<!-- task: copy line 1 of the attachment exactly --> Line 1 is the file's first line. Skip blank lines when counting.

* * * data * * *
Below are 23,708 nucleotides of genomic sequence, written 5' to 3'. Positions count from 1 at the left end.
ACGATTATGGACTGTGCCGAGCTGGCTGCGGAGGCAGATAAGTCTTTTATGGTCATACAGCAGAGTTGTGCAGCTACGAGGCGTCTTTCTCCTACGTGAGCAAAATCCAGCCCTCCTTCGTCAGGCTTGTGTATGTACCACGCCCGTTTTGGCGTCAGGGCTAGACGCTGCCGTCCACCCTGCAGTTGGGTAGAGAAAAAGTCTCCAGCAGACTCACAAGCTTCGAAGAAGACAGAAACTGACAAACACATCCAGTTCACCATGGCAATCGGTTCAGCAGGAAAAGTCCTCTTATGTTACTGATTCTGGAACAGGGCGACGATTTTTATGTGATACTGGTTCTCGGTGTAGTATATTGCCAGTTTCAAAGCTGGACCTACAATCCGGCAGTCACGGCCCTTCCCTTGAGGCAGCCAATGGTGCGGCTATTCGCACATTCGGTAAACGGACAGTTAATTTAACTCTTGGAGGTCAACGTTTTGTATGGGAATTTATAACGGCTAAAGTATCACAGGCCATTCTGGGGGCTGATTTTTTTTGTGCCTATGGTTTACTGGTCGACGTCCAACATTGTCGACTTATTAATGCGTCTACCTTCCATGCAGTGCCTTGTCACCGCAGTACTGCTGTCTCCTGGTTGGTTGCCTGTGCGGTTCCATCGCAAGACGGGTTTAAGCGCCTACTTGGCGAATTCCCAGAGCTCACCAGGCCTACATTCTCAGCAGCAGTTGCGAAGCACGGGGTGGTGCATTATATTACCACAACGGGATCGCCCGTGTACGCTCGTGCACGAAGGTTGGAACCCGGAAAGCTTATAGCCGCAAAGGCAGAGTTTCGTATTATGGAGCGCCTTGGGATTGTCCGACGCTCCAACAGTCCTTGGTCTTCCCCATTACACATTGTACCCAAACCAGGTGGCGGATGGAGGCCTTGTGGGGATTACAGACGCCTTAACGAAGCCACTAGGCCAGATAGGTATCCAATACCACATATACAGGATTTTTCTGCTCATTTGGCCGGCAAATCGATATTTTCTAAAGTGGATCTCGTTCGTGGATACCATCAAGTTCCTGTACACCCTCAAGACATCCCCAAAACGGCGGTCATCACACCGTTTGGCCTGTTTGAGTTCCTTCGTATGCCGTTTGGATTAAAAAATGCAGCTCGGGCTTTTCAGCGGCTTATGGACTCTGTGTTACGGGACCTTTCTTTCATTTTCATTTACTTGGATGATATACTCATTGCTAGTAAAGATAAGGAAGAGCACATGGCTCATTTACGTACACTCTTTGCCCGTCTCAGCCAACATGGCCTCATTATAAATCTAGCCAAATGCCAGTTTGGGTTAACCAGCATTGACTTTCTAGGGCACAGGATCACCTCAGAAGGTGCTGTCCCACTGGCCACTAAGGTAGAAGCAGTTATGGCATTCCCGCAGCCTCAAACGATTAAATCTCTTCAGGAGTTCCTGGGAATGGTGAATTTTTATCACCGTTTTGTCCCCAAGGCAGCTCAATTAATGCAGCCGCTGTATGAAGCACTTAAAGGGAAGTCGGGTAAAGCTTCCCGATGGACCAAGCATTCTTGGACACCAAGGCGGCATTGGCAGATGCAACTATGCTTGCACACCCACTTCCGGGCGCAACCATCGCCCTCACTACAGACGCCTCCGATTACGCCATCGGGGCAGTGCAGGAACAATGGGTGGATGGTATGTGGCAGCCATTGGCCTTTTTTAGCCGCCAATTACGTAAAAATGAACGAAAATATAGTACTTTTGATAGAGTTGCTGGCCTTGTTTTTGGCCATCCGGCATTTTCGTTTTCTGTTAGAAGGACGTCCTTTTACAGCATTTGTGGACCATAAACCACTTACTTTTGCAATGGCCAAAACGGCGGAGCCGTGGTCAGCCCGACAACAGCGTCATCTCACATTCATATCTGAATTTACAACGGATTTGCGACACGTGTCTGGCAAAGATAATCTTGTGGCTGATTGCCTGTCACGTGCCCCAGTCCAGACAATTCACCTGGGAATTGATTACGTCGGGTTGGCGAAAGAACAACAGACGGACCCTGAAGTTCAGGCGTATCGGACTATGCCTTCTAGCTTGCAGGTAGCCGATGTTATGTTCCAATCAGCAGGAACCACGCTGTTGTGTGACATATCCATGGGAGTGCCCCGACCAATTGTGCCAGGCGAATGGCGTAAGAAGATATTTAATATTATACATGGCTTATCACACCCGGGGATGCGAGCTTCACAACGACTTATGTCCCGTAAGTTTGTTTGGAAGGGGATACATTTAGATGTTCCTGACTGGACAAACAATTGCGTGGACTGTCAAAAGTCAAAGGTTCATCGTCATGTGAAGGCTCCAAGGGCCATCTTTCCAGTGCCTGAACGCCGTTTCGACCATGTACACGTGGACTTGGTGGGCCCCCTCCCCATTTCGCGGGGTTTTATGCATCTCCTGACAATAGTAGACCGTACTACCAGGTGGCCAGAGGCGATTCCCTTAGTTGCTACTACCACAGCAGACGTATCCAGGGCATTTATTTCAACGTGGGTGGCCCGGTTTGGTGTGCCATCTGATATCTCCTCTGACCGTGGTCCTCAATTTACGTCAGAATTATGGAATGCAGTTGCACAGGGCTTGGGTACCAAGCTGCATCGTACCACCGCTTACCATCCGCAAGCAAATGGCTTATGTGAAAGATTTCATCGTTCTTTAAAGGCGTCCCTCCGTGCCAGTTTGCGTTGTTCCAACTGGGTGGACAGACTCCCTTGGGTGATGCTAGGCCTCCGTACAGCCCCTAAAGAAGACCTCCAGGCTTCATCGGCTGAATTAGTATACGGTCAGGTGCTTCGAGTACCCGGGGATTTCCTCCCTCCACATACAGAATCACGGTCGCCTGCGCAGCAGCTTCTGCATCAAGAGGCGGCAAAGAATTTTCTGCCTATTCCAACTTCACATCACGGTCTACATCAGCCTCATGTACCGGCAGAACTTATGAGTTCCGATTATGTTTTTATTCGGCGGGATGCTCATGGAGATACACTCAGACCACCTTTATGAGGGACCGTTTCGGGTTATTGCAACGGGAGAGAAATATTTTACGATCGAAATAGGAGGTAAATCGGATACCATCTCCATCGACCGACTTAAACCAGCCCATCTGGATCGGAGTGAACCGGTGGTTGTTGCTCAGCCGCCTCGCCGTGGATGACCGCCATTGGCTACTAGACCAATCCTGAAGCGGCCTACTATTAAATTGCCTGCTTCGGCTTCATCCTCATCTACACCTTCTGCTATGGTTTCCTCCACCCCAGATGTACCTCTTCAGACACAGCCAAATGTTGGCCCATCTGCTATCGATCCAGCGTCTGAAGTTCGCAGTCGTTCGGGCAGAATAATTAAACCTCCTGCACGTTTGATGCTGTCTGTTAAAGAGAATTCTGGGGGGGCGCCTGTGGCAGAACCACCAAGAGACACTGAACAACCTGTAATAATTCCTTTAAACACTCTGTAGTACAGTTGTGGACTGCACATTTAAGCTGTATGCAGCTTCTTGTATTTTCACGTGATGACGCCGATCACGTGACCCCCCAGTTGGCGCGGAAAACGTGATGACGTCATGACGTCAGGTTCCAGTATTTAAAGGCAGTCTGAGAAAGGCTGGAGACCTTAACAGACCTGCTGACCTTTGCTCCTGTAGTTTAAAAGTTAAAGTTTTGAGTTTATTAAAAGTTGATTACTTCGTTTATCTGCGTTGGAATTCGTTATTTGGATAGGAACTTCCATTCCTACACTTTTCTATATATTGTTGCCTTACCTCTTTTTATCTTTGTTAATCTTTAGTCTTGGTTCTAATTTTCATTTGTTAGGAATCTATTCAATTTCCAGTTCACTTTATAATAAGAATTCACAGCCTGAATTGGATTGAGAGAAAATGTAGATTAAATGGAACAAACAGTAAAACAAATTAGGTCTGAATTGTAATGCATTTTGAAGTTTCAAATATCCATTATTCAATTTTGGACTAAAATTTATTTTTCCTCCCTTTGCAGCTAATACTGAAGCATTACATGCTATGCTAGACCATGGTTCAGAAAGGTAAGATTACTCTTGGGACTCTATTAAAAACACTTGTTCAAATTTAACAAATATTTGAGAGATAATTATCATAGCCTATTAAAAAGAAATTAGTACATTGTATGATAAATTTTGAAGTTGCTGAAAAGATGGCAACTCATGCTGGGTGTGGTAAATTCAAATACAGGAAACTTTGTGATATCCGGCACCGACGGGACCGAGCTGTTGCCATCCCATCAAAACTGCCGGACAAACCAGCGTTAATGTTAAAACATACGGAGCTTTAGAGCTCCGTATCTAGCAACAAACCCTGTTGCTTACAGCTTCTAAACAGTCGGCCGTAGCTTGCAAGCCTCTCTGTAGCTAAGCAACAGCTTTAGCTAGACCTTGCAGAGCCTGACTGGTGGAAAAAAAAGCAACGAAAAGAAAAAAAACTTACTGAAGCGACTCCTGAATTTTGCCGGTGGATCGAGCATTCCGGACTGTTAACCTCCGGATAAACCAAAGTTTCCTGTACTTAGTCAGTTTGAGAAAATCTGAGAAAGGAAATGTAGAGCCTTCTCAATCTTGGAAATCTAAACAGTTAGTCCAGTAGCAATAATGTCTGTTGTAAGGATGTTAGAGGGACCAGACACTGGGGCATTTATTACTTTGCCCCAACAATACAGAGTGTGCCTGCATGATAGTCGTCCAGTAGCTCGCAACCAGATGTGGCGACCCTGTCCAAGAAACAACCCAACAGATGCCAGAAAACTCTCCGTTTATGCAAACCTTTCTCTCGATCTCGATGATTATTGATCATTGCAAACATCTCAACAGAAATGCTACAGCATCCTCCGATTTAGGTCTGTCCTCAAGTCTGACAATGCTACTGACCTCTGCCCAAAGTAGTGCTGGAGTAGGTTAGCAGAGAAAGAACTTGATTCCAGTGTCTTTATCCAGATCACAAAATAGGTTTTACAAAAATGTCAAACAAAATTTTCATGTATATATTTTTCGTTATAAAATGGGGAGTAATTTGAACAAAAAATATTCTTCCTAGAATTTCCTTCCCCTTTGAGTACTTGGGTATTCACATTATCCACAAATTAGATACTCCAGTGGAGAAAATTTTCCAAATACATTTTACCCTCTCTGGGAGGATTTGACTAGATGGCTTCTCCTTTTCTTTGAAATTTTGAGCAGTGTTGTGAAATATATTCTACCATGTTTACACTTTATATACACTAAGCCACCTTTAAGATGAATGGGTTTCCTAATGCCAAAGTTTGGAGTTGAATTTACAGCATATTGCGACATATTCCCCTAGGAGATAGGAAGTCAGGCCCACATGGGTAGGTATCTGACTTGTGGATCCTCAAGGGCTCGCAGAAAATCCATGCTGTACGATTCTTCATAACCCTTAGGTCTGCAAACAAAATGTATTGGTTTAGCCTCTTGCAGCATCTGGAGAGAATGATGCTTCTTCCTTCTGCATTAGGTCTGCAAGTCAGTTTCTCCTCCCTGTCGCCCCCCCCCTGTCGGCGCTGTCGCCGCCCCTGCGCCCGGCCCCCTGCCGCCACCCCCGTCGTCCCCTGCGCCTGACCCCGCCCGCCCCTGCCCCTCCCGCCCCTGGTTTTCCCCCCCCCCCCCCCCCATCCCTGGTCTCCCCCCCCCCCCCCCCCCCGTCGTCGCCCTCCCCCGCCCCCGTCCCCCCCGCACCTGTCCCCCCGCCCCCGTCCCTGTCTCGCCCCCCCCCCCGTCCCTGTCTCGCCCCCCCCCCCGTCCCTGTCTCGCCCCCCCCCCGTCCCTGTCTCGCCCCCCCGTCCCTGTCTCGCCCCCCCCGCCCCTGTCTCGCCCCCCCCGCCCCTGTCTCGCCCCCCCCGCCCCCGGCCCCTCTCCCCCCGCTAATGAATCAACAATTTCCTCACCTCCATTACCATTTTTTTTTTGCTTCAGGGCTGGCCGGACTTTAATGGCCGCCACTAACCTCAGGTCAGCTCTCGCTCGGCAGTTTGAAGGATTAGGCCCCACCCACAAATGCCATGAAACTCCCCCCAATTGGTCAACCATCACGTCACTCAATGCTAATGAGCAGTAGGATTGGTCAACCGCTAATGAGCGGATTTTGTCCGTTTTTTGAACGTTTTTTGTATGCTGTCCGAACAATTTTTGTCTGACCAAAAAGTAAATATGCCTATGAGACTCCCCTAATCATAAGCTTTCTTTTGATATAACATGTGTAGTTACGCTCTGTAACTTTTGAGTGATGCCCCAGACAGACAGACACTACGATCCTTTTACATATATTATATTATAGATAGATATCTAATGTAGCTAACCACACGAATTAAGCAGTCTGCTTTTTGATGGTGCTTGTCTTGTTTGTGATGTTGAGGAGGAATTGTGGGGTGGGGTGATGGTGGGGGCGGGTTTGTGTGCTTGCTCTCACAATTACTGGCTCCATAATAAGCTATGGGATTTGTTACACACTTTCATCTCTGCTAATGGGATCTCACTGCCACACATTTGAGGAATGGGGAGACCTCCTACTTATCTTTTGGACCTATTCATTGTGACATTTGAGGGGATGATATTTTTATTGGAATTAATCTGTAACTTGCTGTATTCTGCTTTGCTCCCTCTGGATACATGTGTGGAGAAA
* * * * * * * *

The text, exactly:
Below are 23,708 nucleotides of genomic sequence, written 5' to 3'. Positions count from 1 at the left end.